Health officials eye private Brookhaven hamlet wells


Suffolk health officials are knocking on doors in Brookhaven hamlet, telling residents with private wells to have them tested for traces of a plume that originated decades earlier at the town landfill.

First discovered in 1980, the problem is believed to stem from failed landfill liners that released leachate, water that percolates through landfilled trash, into local groundwater. The plume contains ammonia and volatile organic chemicals such as chlorobenzene, an ingredient in some pesticides, and tetrachloroethylene (PCE), used in dry cleaning, according to town monitoring reports.

Water samples from Beaver Dam Creek and an irrigation well at the Hamlet Organic Garden indicate the plume has traveled southeast and is moving toward the Carmans River. Brookhaven officials said they were taking steps to map the extent of the plume, which has not been done since the 1980s.

While the contamination doesn't appear to exceed drinking water standards, some fear the ammonia could harm brook trout and other marine life. "It's very toxic to fish," said Robert Waters, supervisor of the Suffolk health department's marine bureau.

No drinking water standards have been set for ammonia and no health effects have been found in humans exposed to typical environmental concentrations, according to the federal Agency for Toxic Substances and Disease Registry.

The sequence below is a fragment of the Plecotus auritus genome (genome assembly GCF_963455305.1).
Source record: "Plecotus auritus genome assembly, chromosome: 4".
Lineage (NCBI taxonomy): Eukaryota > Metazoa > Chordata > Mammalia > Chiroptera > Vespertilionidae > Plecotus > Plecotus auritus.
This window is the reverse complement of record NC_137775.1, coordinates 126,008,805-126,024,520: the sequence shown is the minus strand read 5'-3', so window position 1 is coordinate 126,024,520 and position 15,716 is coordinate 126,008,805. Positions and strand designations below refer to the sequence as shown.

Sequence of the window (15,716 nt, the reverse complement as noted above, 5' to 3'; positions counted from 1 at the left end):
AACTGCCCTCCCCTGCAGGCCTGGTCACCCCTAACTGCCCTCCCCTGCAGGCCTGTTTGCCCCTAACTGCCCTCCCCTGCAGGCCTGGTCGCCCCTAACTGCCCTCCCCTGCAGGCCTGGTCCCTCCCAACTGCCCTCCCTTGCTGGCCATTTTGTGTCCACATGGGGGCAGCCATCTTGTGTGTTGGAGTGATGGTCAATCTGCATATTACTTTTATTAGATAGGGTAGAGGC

Some residents were taken aback by the news of the contamination, made public this summer in a county report on water quality in Beaver Dam Creek. Others who already knew about the plume said more should have been done to track its progress.

"It is something that was known many years, and there was a study that pointed out where it was going to go," said Thomas Williams, vice president of the Post-Morrow Foundation, an organization dedicated to preserving the character of Brookhaven hamlet. The county did the water quality study at the group's behest.

The portions of the landfill where the leaks were thought to originate were capped in the 1990s to prevent more water getting in. Contamination concentrations closest to the source have since declined, town officials said.

"Eventually the leak will be cut off completely," said Ed Hubbard, Brookhaven's commissioner of waste management. "It's a 260-foot waste mass, so it's going to take some time to drain out."

The state Department of Environmental Conservation did not require further remediation because the plume not classified as hazardous waste, DEC spokesman Bill Fonda said.

The town has monitored groundwater at the landfill for years and also tested Beaver Dam Creek for traces of the contamination. Public water was extended to neighborhoods below the landfill in the late 1980s, but some property owners may not have chosen to connect at that time.

Manager Sean Pilger had both wells at the organic garden, known as the Hog Farm, tested for a wider range of contaminants than usual this year after learning of the plume's progress. Chemicals matching those in the landfill plume showed up in the farm's north well, although levels were still within drinking water standards. Pilger said the farm is drilling a deeper well to bypass the contamination.

Officials are investigating 51 properties in the potential path of the plume that may still use well water. About one-third have already been determined to be on public water and test results from six wells are pending.

The DEC will conduct a survey of Beaver Dam Creek next year to determine whether the plume has affected brook trout or other marine life.